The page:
Detroit, March 21, 2004
Back in the Motor City after a month touring New Orleans and the mid-South, with Spring just about to spring and Opening Day at the home of the Detroit Tigers right around the corner. A bright day at the ballpark with Tigers manager Allen Trammell and his new batch of hopeful contenders led by 10-time All Star catcher Pudge Rodriguez, and then it'll be back on the road to San Francisco and the Bay Area, a week in Los Angeles with Wayne Kramer and my own all-star band of Blues Scholars, and back to the Crescent City for two weeks of JazzFest 2004.
There's absolutely nothing like Mardi Gras in New Orleans, and the real Mardi Gras doesn't even remotely resemble the idiotic Bourbon Street revelries endlessly depicted on the television newscasts. Bourbon Street is strictly a tourist trap, a seedy alcoholic theme park for suburban thrill-seekers from all over America that's never frequented by New Orleans residents except for those who have work there. Hip travelers are well advised to avoid Bourbon Street and its immediate environs at all times and concentrate instead on the myriad delights to be found in the culturally rich neighborhoods and entertainment districts that abound all over town.
I had the extreme pleasure of living and working in New Orleans from 1991 until May of last year and enjoy the blessing of friends there far too numerous to count. It was a thrill to catch up with them by the score at the street parades, Wild Indian processions, funky nightspots, favorite coffeehouses and fantastic eateries of the Crescent City during the Carnival season, and even more fun to introduce Eric Deaton, my ace blues guitarist from Oxford, Mississippi, to the incredible sights and sounds of his first Mardi Gras.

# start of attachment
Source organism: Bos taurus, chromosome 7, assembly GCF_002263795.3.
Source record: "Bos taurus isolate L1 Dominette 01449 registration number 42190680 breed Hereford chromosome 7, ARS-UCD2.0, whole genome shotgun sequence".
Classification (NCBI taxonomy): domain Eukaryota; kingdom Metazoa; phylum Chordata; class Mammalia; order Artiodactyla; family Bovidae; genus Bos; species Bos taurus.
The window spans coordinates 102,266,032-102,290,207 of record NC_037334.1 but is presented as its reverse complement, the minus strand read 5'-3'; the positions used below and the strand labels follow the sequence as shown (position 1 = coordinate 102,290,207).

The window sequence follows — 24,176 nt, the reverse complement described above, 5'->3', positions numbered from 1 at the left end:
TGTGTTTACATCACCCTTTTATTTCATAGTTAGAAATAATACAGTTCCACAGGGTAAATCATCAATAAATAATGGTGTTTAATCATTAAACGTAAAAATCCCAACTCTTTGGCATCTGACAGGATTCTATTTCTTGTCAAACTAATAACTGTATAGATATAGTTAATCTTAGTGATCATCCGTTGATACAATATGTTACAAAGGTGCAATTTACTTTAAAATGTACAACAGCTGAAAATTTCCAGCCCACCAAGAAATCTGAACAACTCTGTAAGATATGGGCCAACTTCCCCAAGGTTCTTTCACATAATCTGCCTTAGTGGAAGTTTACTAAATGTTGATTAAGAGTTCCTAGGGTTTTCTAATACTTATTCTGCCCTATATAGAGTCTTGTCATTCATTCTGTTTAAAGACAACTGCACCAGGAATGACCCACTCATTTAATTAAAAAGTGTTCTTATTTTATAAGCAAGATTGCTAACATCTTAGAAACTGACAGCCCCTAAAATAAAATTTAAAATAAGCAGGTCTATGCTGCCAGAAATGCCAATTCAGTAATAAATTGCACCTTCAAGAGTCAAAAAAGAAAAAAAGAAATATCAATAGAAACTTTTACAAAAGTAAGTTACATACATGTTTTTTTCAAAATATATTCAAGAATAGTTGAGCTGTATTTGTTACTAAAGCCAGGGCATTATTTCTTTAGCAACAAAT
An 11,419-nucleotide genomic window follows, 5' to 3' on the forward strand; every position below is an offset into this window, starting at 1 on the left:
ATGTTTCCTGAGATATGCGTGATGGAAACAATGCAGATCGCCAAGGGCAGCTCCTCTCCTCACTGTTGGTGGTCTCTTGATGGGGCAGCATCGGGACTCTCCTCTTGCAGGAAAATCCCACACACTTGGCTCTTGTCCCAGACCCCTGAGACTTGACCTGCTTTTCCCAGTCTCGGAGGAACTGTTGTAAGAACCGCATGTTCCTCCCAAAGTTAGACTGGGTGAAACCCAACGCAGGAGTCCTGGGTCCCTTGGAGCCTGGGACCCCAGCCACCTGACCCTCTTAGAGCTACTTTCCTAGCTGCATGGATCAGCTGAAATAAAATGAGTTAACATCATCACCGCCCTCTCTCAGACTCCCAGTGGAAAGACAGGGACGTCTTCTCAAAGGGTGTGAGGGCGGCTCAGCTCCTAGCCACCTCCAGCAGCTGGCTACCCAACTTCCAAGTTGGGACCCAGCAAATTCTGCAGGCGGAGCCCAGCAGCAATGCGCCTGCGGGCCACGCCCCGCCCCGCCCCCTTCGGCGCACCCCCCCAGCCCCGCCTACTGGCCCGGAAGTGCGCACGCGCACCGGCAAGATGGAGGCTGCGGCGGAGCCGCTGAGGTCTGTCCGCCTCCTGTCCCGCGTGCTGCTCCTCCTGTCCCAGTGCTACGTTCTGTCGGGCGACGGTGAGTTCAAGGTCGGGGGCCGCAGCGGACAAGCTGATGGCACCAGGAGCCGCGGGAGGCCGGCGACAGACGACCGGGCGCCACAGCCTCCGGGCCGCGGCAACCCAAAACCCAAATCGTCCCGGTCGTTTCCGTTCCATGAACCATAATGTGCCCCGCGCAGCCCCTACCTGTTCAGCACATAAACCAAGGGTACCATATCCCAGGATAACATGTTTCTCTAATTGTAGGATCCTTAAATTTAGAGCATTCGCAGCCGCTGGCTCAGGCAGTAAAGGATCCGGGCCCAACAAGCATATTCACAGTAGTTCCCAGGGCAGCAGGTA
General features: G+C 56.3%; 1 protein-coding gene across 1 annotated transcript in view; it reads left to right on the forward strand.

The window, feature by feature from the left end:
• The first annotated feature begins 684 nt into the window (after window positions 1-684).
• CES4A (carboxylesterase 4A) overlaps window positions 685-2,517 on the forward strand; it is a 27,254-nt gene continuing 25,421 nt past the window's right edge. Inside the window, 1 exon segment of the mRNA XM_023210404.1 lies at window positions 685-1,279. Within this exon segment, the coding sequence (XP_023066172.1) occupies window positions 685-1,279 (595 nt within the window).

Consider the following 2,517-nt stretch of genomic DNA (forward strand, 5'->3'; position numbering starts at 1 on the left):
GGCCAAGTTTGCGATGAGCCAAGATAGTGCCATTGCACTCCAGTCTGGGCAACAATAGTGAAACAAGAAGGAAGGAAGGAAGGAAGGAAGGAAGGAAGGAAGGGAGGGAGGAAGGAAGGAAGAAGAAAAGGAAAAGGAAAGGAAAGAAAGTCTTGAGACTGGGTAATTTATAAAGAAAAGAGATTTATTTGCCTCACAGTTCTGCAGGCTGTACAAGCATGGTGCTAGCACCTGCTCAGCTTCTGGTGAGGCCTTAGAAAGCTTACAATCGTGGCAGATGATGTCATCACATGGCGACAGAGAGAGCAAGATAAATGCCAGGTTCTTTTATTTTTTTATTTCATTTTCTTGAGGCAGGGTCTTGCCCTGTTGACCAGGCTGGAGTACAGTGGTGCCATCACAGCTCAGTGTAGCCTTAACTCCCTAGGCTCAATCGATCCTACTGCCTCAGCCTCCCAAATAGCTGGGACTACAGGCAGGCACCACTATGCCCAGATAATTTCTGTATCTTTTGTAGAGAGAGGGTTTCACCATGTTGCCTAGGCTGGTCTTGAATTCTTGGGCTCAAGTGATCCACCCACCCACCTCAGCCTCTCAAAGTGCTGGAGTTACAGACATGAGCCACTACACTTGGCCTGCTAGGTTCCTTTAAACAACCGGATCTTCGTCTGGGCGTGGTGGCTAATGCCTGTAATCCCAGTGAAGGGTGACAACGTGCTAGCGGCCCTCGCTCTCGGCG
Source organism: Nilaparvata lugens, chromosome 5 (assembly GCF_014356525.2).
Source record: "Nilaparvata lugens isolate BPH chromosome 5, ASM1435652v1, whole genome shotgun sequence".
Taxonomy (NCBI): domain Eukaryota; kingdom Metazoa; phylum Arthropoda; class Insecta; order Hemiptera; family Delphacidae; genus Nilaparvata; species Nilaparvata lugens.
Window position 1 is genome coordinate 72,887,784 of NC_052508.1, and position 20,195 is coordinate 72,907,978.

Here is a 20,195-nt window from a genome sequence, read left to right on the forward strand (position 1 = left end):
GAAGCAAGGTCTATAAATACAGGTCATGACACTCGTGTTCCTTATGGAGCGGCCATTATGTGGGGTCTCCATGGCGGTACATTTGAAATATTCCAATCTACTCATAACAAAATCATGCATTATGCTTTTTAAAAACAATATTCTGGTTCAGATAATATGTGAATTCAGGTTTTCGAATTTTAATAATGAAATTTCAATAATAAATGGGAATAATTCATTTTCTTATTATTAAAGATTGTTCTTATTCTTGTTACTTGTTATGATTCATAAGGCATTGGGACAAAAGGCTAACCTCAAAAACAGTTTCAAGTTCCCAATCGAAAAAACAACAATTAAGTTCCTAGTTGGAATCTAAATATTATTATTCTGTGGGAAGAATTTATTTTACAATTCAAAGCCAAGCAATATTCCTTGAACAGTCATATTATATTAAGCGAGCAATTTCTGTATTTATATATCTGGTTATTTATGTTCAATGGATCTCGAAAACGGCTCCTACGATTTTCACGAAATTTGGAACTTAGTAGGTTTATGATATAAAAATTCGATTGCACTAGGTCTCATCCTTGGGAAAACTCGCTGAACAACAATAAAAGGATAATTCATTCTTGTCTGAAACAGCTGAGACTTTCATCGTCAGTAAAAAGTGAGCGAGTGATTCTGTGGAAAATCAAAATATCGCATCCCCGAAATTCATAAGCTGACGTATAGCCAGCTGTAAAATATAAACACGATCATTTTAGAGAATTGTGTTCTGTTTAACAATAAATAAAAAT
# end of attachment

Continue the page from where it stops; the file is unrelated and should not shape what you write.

We had a ball playing with fellow Blues Scholars Wallace Lester and Marc Stone at Café Brasil, Dave Brinks' Gold Mine Saloon, the Louisiana Music Factory (the world's greatest record shop) and a live performance on Freddie Blue's Saturday night radio broadcast from the WWOZ studios in Louis Armstrong Park. In between we attended Indian practice with the Golden Arrows, Black Eagles, and members of the Creole Wild West and Wild Magnolias at Junior's Bar at 4th & Daneel in the old 3rd Ward, caught the Zulu Parade at the corner of Jackson & Dryades, and went around the corner to join the Wild Magnolias second line and chant back at Big Chief Bo Dollis as he led his colorful gang down the middle of the street on Mardi Gras Day.
The legendary Mardi Gras Indians of New Orleans are African American citizens who mask as Native Americans in elaborate hand-crafted outfits made of beadwork, feathers and plumes and emerge out of the doorways of their dilapidated inner-city houses and project apartments to strut and swagger up and down the beat-up streets of their neighborhoods on Fat Tuesday, the one day of the year they're allowed to run wild from dawn to dark. They persist today as the living manifestation of an age-old ritual, preserved and practiced by the descendants of the African slaves, which goes back to the perambulating societies of West Africa and their call-and-response chants, the secret societies of masked warriors which are common to both African and native American cultures, and the unsanctioned spiritual ceremonies conducted in the moonlight by African slaves on the plantations of the American South.